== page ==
In his speech at the memorial service for the victims of last week’s shooting in Tucson Arizona, President Obama took a moment to reflect on the state of the nation. He urged that bickering and the now typical lack of civil discourse in this country should not be allowed to fill the gap behind this terrible event. David Brooks picks up on idea of civility in his column the day after the President’s speech.
Civility, as Brooks defines it, is the process by which “each individual step may be imbalanced, but in succession they make the social organism better.” This system allows our own imperfections and failures to be challenged so they may not degrade the entire society. The idea is fundamental to our political process, but it is reliant on a certain degree of modesty and self restraint, a modesty that Brooks believes is declining rapidly. Our nation was founded on the idea of checks and balances not just of the legislation, but of our people. Even Adam Smith’s “invisible hand” of the market encourages selfishness, but assumes a fundamental value system which will abate gross excesses. Of course these ideals were established at a time when the average person was more in touch with their religious and sinful selves. Today our role models are more apt to flaunt their wealth and talent.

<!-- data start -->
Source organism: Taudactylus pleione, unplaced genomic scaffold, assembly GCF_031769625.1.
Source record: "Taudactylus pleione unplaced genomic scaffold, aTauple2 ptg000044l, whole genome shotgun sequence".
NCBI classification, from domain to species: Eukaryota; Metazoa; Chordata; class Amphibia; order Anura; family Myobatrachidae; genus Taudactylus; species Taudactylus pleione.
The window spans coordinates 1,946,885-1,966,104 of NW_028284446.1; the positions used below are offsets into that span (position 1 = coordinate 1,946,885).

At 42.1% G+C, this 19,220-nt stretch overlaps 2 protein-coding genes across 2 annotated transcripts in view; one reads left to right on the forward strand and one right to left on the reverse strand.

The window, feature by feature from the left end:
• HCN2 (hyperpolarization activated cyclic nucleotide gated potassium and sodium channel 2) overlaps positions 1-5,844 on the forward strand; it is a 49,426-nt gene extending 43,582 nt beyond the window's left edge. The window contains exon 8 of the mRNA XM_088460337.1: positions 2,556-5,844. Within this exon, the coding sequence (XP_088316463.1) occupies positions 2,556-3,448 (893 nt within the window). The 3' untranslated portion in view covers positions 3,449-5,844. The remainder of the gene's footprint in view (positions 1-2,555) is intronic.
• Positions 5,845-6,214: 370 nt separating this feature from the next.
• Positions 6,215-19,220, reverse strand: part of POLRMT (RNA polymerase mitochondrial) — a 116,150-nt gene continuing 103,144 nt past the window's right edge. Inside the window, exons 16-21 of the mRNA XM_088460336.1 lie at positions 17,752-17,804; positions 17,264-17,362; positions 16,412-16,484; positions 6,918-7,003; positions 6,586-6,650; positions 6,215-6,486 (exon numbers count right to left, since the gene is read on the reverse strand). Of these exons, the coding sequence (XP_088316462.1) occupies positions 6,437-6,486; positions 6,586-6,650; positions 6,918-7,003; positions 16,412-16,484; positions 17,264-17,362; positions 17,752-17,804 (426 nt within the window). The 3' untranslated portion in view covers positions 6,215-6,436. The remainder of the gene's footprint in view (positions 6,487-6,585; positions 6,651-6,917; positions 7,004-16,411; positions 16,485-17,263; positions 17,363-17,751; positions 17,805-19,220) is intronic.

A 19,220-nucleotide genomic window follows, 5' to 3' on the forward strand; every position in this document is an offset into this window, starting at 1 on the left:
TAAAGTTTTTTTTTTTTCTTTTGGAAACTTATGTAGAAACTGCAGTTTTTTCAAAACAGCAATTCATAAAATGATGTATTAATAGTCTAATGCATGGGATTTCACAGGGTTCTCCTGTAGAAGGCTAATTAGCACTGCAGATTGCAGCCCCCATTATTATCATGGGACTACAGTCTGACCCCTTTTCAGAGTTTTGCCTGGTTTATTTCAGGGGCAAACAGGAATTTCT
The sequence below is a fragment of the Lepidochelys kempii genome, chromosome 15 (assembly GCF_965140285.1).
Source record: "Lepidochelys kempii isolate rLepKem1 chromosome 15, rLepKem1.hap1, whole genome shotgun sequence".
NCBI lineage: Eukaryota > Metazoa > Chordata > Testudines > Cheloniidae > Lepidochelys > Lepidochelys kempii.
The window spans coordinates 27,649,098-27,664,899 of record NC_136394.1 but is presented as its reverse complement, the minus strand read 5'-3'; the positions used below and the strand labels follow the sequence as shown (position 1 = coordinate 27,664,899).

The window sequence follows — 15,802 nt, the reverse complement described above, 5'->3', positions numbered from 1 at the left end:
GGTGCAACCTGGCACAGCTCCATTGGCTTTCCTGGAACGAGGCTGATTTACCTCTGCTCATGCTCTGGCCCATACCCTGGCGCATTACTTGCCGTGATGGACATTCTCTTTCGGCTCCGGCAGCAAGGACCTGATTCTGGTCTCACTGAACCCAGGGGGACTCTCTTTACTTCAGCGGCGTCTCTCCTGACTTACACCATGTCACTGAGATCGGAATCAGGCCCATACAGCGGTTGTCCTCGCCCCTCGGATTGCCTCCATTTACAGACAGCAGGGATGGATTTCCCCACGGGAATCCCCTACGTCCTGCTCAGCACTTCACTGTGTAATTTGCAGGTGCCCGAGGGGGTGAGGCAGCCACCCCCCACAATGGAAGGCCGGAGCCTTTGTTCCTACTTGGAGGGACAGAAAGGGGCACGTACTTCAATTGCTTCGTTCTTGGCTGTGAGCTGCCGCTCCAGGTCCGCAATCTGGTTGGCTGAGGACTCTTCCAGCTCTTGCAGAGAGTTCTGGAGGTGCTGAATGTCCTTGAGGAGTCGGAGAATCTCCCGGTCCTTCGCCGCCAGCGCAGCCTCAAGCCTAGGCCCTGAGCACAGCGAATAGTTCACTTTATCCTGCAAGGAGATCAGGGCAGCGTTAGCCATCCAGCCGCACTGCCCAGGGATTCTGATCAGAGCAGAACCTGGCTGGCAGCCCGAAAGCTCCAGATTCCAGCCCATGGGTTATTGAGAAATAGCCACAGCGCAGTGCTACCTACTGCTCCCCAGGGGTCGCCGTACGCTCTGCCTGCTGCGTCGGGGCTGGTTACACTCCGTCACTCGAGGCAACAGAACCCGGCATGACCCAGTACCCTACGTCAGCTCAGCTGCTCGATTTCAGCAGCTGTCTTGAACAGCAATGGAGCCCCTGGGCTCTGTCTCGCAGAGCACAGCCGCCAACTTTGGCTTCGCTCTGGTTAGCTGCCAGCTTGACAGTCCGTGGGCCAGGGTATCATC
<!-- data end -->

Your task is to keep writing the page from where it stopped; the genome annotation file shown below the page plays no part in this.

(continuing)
Brooks and President Obama remark that the tragic events of two Saturdays ago have created a lull of humility, but it begs the question: in a world where humility is declining, yet is fundamental to our system, how can modesty be sustained? Perhaps it is a question that we have already begun to answer, but is, with little doubt, one of many our generation will face as we grow.
(Photo by sxc.hu)